The country’s largest urban zoo is set in a gorgeous 265-acre woodland park. From elegant ibex to goofy gibbons, the animals here enjoy homes that mirror their natural habitats. Founded in 1899, today the zoo showcases more than 4,000 animals and is an important breeding center for endangered species.

Best of the Bronx Zoo

Skyfariaa – Travel about the treetops from the zoo center to Wild Asia on this high-flying gondola. It’s a quick and beautiful way to get across the park.

Tiger Mountainaa – The zoo’s spectacular tiger exhibit puts you just a whisker away from the largest member of the cat family.

 

Excursions from New York

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Staten Island Ferrya

212-639-9675. www.siferry.com. Departs year-round daily from Whitehall Terminal at the southern tip of Manhattan about every 30min (hourly midnight–6am). 1 train to South Ferry or R train to Whitehall St.

Who said there were no free rides in life? The Staten Island Ferry, which shuttles commuters back and forth between Manhattan and “the forgotten borough,” is a free tour – and offers some of the best views of Manhattan and the Statue of Liberty that you’re likely to find at any price.

On the five-mile voyage, which takes 25 minutes each way, the boat skirts the Statue of Liberty. On the return trip, you can zoom in on the lower New York skyline.

Alice Austen House Museuma

2 Hylan Blvd. 718-816-4506. www.aliceausten.org. Open Mar–Dec, Thu–Sun, noon–5pm. Closed Jan, Feb & major holidays. $2 suggested donation. From the ferry terminal, take S51 bus to Hylan Blvd (15min).

Pioneer photographer Alice Austen (1866–1952) captured turn-of-the-century life in New York City, snapping elite society gatherings and immigrant scenes alike. Restored according to her own photographs, this Victorian cottage displays changing exhibits, including prints from her glass-plate negatives.

 

For Fun

ePub

MUST DO

It's All In the Approach

Staten Island Ferrya

From South Ferry

Year-round daily 24hrs/day roughly every 30min (hourly midnight–6am). 212-639-9675 (311 within New York). www.siferry.com. R train to Whitehall St. or 1 train to South Ferry.

For a quick (25 minutes each way) tour with dazzling views of the Statue of Liberty and New York Harbor, hop onto the free Staten Island Ferry – the best sightseeing deal in town (see Boroughs).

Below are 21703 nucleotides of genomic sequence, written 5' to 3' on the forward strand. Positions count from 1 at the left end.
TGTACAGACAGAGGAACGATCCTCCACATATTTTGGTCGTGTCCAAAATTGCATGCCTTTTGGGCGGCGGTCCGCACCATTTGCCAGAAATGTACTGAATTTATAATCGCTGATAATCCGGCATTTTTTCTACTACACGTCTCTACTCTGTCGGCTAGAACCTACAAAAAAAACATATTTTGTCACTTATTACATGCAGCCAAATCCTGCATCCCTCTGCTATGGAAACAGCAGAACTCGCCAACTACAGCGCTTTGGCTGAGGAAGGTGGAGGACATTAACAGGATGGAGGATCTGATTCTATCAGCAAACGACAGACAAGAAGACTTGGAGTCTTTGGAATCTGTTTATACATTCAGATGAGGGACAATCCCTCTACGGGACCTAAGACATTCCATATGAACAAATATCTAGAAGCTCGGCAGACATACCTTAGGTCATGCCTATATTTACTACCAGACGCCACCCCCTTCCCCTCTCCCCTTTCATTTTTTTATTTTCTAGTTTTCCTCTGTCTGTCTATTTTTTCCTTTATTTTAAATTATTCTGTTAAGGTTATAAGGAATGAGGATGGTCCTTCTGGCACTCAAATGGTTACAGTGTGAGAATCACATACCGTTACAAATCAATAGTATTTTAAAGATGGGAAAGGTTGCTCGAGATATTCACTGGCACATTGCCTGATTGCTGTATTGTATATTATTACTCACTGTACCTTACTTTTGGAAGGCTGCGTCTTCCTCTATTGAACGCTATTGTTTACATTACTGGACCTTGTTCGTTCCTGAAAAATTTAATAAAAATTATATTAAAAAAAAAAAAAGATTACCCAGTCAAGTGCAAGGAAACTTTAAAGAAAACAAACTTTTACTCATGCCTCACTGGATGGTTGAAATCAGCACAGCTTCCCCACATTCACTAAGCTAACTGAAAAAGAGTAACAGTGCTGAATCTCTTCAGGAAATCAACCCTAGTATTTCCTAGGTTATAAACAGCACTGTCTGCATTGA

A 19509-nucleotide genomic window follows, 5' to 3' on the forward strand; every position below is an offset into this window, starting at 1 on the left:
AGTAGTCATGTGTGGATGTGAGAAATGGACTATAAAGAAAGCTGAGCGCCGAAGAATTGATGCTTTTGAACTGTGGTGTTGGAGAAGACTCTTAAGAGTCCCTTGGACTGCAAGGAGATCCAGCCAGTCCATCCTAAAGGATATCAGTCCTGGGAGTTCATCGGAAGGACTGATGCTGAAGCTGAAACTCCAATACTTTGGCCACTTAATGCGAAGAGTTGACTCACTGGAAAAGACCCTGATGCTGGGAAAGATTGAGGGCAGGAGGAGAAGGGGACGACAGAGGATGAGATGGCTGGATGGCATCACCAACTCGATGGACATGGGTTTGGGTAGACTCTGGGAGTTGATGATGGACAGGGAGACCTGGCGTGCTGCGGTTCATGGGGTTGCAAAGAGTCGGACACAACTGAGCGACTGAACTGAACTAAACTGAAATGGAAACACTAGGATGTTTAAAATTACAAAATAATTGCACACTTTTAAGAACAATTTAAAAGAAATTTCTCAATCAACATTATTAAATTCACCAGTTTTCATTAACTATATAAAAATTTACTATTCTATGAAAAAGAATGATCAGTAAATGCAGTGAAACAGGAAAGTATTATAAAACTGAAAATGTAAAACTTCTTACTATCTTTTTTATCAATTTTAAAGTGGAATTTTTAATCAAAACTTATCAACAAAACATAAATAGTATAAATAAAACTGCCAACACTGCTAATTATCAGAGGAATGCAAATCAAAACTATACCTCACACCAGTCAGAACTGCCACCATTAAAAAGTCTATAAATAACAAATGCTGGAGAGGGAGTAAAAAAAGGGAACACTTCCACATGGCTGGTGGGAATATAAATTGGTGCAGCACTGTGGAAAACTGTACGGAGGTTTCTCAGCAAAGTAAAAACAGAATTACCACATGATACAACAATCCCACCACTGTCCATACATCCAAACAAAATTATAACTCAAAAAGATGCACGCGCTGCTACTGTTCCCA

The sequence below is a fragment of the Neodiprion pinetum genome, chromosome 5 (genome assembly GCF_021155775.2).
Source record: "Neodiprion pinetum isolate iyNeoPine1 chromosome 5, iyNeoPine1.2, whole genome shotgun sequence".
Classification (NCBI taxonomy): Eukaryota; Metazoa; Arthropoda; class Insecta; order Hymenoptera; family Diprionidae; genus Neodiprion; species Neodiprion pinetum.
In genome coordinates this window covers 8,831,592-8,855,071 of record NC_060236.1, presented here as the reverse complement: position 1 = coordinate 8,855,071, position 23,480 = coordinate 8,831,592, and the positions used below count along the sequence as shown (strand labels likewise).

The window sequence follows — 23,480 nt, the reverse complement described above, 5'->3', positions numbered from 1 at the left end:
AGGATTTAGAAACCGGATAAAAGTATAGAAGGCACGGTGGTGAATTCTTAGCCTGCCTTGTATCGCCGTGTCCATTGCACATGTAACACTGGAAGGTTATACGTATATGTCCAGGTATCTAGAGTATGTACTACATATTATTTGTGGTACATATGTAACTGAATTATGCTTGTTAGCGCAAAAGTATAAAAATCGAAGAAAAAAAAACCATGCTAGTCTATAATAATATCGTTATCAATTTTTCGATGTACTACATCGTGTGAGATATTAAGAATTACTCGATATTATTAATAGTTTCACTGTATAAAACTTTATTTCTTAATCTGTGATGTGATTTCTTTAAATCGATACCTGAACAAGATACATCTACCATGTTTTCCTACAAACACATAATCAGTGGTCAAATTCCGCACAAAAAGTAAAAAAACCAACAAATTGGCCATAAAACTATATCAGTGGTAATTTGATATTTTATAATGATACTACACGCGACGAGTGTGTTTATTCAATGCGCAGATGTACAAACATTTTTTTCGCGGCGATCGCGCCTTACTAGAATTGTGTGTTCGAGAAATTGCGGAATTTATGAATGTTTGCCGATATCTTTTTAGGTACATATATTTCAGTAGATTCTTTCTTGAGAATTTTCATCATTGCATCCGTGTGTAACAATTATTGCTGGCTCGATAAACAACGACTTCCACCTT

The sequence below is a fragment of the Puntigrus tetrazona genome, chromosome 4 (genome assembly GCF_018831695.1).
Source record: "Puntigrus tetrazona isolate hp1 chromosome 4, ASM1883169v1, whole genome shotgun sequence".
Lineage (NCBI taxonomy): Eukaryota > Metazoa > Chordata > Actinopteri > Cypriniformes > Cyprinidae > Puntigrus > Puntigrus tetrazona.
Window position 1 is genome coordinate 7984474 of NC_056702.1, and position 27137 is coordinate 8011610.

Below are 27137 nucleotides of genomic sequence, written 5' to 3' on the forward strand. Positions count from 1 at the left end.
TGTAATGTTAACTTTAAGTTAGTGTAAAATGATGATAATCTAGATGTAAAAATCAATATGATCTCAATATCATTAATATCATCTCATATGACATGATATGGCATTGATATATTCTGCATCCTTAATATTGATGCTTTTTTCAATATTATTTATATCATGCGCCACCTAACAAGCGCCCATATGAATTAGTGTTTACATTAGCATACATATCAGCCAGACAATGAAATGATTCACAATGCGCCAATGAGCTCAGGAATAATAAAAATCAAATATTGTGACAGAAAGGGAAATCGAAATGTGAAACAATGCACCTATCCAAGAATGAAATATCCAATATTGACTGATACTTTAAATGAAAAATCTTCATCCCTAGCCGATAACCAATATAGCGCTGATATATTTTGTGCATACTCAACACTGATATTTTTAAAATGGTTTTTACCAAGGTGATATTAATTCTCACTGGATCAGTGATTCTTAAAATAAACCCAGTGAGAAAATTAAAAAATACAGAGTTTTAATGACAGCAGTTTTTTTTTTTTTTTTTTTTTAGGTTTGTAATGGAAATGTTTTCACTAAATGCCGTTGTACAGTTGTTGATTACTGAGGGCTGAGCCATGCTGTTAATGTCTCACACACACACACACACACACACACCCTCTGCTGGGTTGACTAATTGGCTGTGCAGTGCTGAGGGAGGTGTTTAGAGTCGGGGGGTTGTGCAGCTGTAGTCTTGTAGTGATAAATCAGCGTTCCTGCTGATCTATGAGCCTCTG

Brooklyn Bridgeaaa

For the classic approach to Manhattan, take a stroll across the Brooklyn Bridge and back via the pedestrian walkway on the north side (entrance near the Brooklyn Bridge-City Hall subway station). The walk takes about a half hour each way.

And the best part? Drinking in the incomparable views of Manhattan's skyline at your own pace.

Roosevelt Island Tram

Departs every 15min from Second Ave. & E. 59th St. year-round Sun–Thu 6am–2am, Fri–Sat 6am–3.30am. 212-832-4555.

 

For Kids

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American Museum of Natural Historyaaa

Upper West Side

Central Park West between 77th & 81st Sts. 212-769-5100. www.amnh.org. Open year-round daily 10am–5.45pm. $16 adults, $9 children. Closed Thanksgiving Day & Dec 25. B or C train to 81st St. or 1 train to 79th St.

There’s plenty of awesome stuff here to keep kids mesmerized for hours. Dinosaurs are a good place to start. Check out the huge barosaurus skeleton in the entrance rotunda, then ogle hundreds of specimens in six dazzling fossil hallsaa on the fourth floor – the museum has the largest collection of vertebrate fossils in the world. Then proceed to the adjoining Rose Center for Earth and Spaceaa. Exhibits on the blue planet and its place in the universe are high-tech marvels, as are the space shows, which take place every half-hour in the Hayden Sphere: tip back in your comfy chair and let Robert Redford be your guide (advance tickets: 212-769-5200). For more kid-friendly activities at the museum, go to www.amnh.org/ology.

 

Performing Arts

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American Museum of Natural Historyaaa

Upper West Side

Central Park West between 77th & 81st Sts. 212-769-5100. www.amnh.org. Open year-round daily 10am–5.45pm. $16 adults, $9 children. Closed Thanksgiving Day & Dec 25. B or C train to 81st St. or 1 train to 79th St.

There’s plenty of awesome stuff here to keep kids mesmerized for hours. Dinosaurs are a good place to start. Check out the huge barosaurus skeleton in the entrance rotunda, then ogle hundreds of specimens in six dazzling fossil hallsaa on the fourth floor – the museum has the largest collection of vertebrate fossils in the world. Then proceed to the adjoining Rose Center for Earth and Spaceaa. Exhibits on the blue planet and its place in the universe are high-tech marvels, as are the space shows, which take place every half-hour in the Hayden Sphere: tip back in your comfy chair and let Robert Redford be your guide (advance tickets: 212-769-5200). For more kid-friendly activities at the museum, go to www.amnh.org/ology.

 

Nightlife

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LISTINGS

To see what's on while you're here, pick up a copy of the latest Time Out New York or New Yorker (both are available at newsstands) or grab a free L Magazine or Village Voice from a corner newspaper box or visitor information center.

Cabaret

Café Carlyle